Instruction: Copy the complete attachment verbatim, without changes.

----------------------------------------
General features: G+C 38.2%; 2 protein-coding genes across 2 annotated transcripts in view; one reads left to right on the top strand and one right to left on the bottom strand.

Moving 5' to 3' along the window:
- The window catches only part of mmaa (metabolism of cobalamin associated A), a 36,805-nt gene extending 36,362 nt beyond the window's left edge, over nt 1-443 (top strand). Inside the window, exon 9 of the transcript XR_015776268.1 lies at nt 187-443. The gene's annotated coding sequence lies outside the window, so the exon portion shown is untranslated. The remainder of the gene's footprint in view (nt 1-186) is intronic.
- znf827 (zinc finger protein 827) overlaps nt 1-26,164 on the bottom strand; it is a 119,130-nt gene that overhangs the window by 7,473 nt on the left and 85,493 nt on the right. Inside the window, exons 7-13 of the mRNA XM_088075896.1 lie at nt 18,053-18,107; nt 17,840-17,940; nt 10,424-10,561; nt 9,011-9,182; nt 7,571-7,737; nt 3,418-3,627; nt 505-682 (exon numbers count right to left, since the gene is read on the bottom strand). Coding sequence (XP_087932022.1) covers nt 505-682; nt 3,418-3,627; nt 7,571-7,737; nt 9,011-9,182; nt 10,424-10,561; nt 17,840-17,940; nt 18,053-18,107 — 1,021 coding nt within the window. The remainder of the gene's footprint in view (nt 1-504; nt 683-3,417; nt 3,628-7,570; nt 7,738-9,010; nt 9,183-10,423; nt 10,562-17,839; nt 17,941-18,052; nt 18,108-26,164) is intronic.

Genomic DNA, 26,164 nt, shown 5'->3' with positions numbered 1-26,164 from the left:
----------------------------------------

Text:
General features: G+C 38.2%; 2 protein-coding genes across 2 annotated transcripts in view; one reads left to right on the top strand and one right to left on the bottom strand.

Moving 5' to 3' along the window:
- The window catches only part of mmaa (metabolism of cobalamin associated A), a 36,805-nt gene extending 36,362 nt beyond the window's left edge, over nt 1-443 (top strand). Inside the window, exon 9 of the transcript XR_015776268.1 lies at nt 187-443. The gene's annotated coding sequence lies outside the window, so the exon portion shown is untranslated. The remainder of the gene's footprint in view (nt 1-186) is intronic.
- znf827 (zinc finger protein 827) overlaps nt 1-26,164 on the bottom strand; it is a 119,130-nt gene that overhangs the window by 7,473 nt on the left and 85,493 nt on the right. Inside the window, exons 7-13 of the mRNA XM_088075896.1 lie at nt 18,053-18,107; nt 17,840-17,940; nt 10,424-10,561; nt 9,011-9,182; nt 7,571-7,737; nt 3,418-3,627; nt 505-682 (exon numbers count right to left, since the gene is read on the bottom strand). Coding sequence (XP_087932022.1) covers nt 505-682; nt 3,418-3,627; nt 7,571-7,737; nt 9,011-9,182; nt 10,424-10,561; nt 17,840-17,940; nt 18,053-18,107 — 1,021 coding nt within the window. The remainder of the gene's footprint in view (nt 1-504; nt 683-3,417; nt 3,628-7,570; nt 7,738-9,010; nt 9,183-10,423; nt 10,562-17,839; nt 17,941-18,052; nt 18,108-26,164) is intronic.

Genomic DNA, 26,164 nt, shown 5'->3' with positions numbered 1-26,164 from the left: